Babies can consume limes as soon as they are ready to start solids, which is generally around 6 months of age. Note: Limes and other citrus fruits are highly acidic and may cause or worsen diaper rash.
Limes are part of the citrus family—a diverse group of fruits that vary in acidity and genetic origin. There are many varieties ranging from green to yellow to red, but the most common ones available to consumers are the key lime (or Mexican lime), the makrut lime, and the Persian lime. Limes are believed to have originated in Southeast Asia, and today most of the limes on the market in the United States come from Central America, with Mexico leading as the world’s largest exporter.
Did you know that the entire lime is edible, including the plant’s leaves? The leaves of makrut lime trees are often used as an herb to flavor dishes in Southeast Asian cooking.
Caden, 6 months, tastes limes for the first time.
Max, 23 months, tastes lime.
Adie, 23 months, squeezes lime on a crab cake.
Yes, when served in limited amount, limes are a healthy flavor booster for your baby.
Limes contain vitamin C, which helps our bodies absorb iron from plants and boosts our immune systems. However, limes also contain citric acid (less than lemons but more than grapefruits and oranges), which can be harsh on a baby’s developing digestive tract. The acidity of limes can also cause or worsen diaper rash, so avoid serving citrus and high-acid foods like tomato if your little one has a sore bum.
Be sure to thoroughly wash limes before preparing them for your baby. Like all commercially-grown citrus fruit, limes tend to be sprayed with pesticides and coated with wax (some natural, like beeswax, and others artificial, like petroleum) that help prevent bruising in the shipping process.
Not when used as a flavor enhancer. However, citrus seeds and whole citrus segments pose a risk for young eaters. Be sure to keep an eye out for any seeds and remove the membrane of citrus fruits before serving to your baby.
For more information, visit our section on gagging and choking and familiarize yourself with common choking hazards.
No. Lime allergies are rare, though it is not uncommon for a rash around the mouth to appear after eating acidic foods like grapefruit, lemons, limes, oranges, and tomatoes. For most babies, this is not a true allergy, but a skin reaction to the acidity. If this happens, pat your baby’s face and mouth with a wet washcloth after the meal. Try not to rub, which will further irritate the skin. If the redness does not subside within the hour, consult a pediatrician.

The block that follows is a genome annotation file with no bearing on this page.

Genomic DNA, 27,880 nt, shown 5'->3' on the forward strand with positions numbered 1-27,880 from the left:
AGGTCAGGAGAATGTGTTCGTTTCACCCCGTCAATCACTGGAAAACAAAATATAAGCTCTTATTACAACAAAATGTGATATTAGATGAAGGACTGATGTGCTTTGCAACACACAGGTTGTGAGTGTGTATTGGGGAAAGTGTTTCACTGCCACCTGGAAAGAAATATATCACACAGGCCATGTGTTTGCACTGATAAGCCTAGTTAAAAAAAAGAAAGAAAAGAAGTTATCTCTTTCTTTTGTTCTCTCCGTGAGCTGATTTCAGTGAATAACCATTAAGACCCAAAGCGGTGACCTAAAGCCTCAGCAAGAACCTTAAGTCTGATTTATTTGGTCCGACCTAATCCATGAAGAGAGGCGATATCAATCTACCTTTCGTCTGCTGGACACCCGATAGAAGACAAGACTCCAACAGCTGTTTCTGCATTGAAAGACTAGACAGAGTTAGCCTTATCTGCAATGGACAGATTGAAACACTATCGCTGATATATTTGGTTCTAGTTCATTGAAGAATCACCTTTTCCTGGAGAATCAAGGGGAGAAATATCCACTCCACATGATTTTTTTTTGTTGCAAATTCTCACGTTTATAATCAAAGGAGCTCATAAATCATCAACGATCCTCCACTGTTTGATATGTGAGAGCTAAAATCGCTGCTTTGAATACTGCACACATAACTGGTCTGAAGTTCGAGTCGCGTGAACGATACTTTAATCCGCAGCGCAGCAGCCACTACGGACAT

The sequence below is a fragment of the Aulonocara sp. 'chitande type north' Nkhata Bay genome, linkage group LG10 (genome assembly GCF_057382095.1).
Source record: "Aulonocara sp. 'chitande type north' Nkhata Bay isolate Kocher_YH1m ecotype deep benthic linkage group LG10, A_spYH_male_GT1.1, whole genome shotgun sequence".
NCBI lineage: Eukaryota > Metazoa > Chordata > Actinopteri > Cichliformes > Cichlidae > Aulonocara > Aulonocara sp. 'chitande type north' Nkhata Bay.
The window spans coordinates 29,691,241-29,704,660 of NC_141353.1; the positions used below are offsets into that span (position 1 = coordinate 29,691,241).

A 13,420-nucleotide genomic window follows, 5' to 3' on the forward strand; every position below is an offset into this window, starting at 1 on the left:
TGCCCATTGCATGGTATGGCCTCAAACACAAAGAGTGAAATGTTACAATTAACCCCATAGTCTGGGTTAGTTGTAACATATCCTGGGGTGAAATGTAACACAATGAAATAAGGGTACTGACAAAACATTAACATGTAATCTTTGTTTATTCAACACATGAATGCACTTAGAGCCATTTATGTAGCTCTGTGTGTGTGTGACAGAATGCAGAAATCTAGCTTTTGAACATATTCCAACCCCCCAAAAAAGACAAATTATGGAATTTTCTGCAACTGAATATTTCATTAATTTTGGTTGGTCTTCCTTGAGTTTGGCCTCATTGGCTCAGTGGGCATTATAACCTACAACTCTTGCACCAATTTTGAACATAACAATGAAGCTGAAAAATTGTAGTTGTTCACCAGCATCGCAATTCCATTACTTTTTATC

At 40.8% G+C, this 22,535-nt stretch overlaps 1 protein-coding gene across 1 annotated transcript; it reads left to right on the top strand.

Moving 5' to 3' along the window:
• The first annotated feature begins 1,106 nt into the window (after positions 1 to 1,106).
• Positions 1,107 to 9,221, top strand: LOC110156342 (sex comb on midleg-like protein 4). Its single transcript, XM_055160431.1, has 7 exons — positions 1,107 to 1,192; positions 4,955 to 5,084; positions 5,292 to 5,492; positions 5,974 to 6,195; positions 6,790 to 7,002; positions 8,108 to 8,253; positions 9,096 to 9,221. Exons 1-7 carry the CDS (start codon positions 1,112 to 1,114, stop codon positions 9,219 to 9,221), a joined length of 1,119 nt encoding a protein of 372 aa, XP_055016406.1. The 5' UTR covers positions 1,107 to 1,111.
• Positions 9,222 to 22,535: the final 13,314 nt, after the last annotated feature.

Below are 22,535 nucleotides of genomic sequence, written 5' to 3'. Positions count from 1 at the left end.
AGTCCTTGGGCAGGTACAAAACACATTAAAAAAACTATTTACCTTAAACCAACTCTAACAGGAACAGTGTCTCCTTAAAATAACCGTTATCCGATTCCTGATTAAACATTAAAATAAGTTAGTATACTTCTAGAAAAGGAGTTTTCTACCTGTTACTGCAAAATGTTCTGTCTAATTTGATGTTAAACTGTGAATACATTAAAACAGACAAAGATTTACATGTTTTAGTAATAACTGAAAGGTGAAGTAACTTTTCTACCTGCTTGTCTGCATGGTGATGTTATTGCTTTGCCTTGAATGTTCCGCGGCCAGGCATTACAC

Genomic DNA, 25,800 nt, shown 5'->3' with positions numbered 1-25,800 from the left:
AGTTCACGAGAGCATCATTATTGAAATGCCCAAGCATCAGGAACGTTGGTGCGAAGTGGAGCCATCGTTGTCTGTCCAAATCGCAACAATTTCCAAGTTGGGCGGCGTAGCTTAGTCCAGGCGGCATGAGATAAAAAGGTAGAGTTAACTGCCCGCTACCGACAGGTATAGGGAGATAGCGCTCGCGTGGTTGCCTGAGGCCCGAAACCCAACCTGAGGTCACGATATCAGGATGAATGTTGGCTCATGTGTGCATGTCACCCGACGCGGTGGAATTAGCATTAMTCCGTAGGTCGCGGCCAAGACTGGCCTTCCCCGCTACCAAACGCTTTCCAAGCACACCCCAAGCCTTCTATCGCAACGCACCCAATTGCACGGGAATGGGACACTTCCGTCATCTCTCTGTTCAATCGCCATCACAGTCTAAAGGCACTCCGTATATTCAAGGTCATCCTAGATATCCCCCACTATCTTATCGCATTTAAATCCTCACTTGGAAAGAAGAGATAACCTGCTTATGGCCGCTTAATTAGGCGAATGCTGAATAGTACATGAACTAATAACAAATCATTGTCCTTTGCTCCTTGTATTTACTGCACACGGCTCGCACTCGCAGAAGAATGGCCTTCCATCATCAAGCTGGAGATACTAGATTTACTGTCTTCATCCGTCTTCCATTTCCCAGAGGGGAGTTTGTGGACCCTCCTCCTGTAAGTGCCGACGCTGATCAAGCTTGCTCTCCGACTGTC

Every baby develops on their own timeline, and the suggestions on how to cut or prepare particular foods are generalizations for a broad audience. Your child is an individual and may have needs or considerations beyond generally accepted practices. In determining the recommendations for size and shape of foods, we use the best available scientific information regarding gross, fine, and oral motor development to minimize choking risk. The preparation suggestions we offer are for informational purposes only and are not a substitute for child-specific, one-on-one advice from your pediatric medical or health professional or provider. It is impossible to fully eliminate all risk of a baby or child choking on any liquid, puree, or food. We advise you to follow all safety protocols we suggest to create a safe eating environment and to make educated choices for your child regarding their specific needs. Never disregard professional medical advice or delay in seeking it because of something you have read or seen here.
Keep it simple: add a squirt of lime juice to your baby’s meal. Lime will enhance any dish and introduce sour flavor—an important taste for little ones to explore as they develop their palettes. Try sprinkling the juice on fish, fruit, or steamed vegetables. Take care when serving lime segments on their own; it can be a fun taste experiment, but the fruit packs a lot of citric acid in one serving!
At this age your baby may enjoy the fun of tasting limes on their own. To do so, offer a wedge of lime, seeds removed, and take the opportunity to teach them the word sour.
Continue to incorporate lime into dishes as you like and serve wedges of limes (seeds removed) alongside dishes that benefit from a little acid. And teach your toddler how to squeeze lemon on to their foods—they’ll love it!
Whisk a dash of lime juice with a spoonful of oil to make a simple dressing for steamed vegetables like asparagus, broccoli, and cauliflower.
For more information on how to cut food for babies, visit our page on Food Sizes & Shapes.
Not sure how to introduce this food? Give this recipe a try. Feel free to substitute ingredients and flavor the food with your favorite seasonings.
Wash the avocado and then using a sharp knife, cut it in half lengthwise around its pit.
Break apart the halves, remove and discard the pit, and use a spoon to scoop the flesh from the skin.
Mash the flesh in a small bowl then add a dash of fresh lime juice and olive oil. Mix well, and serve in a bowl that suctions to the table.
The acidity in lime balances flavor in all sorts of foods, from meats like beef and chicken; to fish like sardines and shellfish; to fruits like avocado and mango; to vegetables like butternut squash and cauliflower. Lime also pairs well with herbs like basil, cilantro, cumin, and mint.
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